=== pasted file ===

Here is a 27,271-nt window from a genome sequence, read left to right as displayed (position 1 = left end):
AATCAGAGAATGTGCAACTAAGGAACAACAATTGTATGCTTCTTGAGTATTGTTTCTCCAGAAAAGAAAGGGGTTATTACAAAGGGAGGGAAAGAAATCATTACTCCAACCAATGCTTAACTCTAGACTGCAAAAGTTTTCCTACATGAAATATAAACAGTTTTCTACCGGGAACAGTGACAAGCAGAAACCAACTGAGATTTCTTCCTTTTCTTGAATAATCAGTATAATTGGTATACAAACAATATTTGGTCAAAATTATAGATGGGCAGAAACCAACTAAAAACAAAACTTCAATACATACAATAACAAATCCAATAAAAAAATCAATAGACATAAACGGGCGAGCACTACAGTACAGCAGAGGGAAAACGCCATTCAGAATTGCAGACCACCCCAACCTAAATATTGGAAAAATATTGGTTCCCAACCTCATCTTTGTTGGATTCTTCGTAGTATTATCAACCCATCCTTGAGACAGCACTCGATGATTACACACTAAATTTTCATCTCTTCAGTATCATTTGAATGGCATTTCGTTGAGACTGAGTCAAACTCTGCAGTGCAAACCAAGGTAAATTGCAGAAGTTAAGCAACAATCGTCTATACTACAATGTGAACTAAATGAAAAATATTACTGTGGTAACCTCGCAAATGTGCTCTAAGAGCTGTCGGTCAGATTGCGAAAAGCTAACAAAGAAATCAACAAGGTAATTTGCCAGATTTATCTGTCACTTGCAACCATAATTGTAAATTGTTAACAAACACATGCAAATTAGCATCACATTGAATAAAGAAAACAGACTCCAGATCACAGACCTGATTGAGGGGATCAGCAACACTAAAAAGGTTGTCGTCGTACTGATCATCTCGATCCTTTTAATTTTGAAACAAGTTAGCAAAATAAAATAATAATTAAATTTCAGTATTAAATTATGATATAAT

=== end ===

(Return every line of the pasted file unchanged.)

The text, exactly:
Here is a 27,271-nt window from a genome sequence, read left to right as displayed (position 1 = left end):
AATCAGAGAATGTGCAACTAAGGAACAACAATTGTATGCTTCTTGAGTATTGTTTCTCCAGAAAAGAAAGGGGTTATTACAAAGGGAGGGAAAGAAATCATTACTCCAACCAATGCTTAACTCTAGACTGCAAAAGTTTTCCTACATGAAATATAAACAGTTTTCTACCGGGAACAGTGACAAGCAGAAACCAACTGAGATTTCTTCCTTTTCTTGAATAATCAGTATAATTGGTATACAAACAATATTTGGTCAAAATTATAGATGGGCAGAAACCAACTAAAAACAAAACTTCAATACATACAATAACAAATCCAATAAAAAAATCAATAGACATAAACGGGCGAGCACTACAGTACAGCAGAGGGAAAACGCCATTCAGAATTGCAGACCACCCCAACCTAAATATTGGAAAAATATTGGTTCCCAACCTCATCTTTGTTGGATTCTTCGTAGTATTATCAACCCATCCTTGAGACAGCACTCGATGATTACACACTAAATTTTCATCTCTTCAGTATCATTTGAATGGCATTTCGTTGAGACTGAGTCAAACTCTGCAGTGCAAACCAAGGTAAATTGCAGAAGTTAAGCAACAATCGTCTATACTACAATGTGAACTAAATGAAAAATATTACTGTGGTAACCTCGCAAATGTGCTCTAAGAGCTGTCGGTCAGATTGCGAAAAGCTAACAAAGAAATCAACAAGGTAATTTGCCAGATTTATCTGTCACTTGCAACCATAATTGTAAATTGTTAACAAACACATGCAAATTAGCATCACATTGAATAAAGAAAACAGACTCCAGATCACAGACCTGATTGAGGGGATCAGCAACACTAAAAAGGTTGTCGTCGTACTGATCATCTCGATCCTTTTAATTTTGAAACAAGTTAGCAAAATAAAATAATAATTAAATTTCAGTATTAAATTATGATATAAT